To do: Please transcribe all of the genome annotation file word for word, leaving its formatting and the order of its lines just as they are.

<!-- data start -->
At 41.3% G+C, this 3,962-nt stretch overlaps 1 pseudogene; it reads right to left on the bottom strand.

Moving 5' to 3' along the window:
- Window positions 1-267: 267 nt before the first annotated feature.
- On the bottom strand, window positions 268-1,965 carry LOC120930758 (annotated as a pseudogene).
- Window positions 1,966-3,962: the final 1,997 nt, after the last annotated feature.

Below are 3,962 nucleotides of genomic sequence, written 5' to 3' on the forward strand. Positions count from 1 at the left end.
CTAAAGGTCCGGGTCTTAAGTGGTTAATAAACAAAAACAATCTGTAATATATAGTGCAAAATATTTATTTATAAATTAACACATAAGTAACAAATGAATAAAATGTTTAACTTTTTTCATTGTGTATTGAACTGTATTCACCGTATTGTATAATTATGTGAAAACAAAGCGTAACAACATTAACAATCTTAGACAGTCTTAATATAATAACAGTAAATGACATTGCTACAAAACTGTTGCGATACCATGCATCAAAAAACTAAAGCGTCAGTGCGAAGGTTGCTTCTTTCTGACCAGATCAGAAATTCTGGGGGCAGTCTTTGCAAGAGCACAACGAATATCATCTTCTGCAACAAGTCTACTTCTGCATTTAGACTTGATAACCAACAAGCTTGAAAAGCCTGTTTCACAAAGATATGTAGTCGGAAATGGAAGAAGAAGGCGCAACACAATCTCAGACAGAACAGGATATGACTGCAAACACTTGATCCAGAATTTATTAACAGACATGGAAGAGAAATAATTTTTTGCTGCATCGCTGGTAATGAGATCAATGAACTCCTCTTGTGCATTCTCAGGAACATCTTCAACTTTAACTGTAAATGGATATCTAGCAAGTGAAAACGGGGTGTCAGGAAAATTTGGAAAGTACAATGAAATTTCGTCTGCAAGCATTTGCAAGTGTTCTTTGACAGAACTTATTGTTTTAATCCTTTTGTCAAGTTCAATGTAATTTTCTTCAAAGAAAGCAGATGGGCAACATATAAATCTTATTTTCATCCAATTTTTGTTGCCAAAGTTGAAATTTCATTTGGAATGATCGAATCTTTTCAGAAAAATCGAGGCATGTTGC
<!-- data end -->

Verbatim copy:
At 41.3% G+C, this 3,962-nt stretch overlaps 1 pseudogene; it reads right to left on the bottom strand.

Moving 5' to 3' along the window:
- Window positions 1-267: 267 nt before the first annotated feature.
- On the bottom strand, window positions 268-1,965 carry LOC120930758 (annotated as a pseudogene).
- Window positions 1,966-3,962: the final 1,997 nt, after the last annotated feature.

Below are 3,962 nucleotides of genomic sequence, written 5' to 3' on the forward strand. Positions count from 1 at the left end.
CTAAAGGTCCGGGTCTTAAGTGGTTAATAAACAAAAACAATCTGTAATATATAGTGCAAAATATTTATTTATAAATTAACACATAAGTAACAAATGAATAAAATGTTTAACTTTTTTCATTGTGTATTGAACTGTATTCACCGTATTGTATAATTATGTGAAAACAAAGCGTAACAACATTAACAATCTTAGACAGTCTTAATATAATAACAGTAAATGACATTGCTACAAAACTGTTGCGATACCATGCATCAAAAAACTAAAGCGTCAGTGCGAAGGTTGCTTCTTTCTGACCAGATCAGAAATTCTGGGGGCAGTCTTTGCAAGAGCACAACGAATATCATCTTCTGCAACAAGTCTACTTCTGCATTTAGACTTGATAACCAACAAGCTTGAAAAGCCTGTTTCACAAAGATATGTAGTCGGAAATGGAAGAAGAAGGCGCAACACAATCTCAGACAGAACAGGATATGACTGCAAACACTTGATCCAGAATTTATTAACAGACATGGAAGAGAAATAATTTTTTGCTGCATCGCTGGTAATGAGATCAATGAACTCCTCTTGTGCATTCTCAGGAACATCTTCAACTTTAACTGTAAATGGATATCTAGCAAGTGAAAACGGGGTGTCAGGAAAATTTGGAAAGTACAATGAAATTTCGTCTGCAAGCATTTGCAAGTGTTCTTTGACAGAACTTATTGTTTTAATCCTTTTGTCAAGTTCAATGTAATTTTCTTCAAAGAAAGCAGATGGGCAACATATAAATCTTATTTTCATCCAATTTTTGTTGCCAAAGTTGAAATTTCATTTGGAATGATCGAATCTTTTCAGAAAAATCGAGGCATGTTGC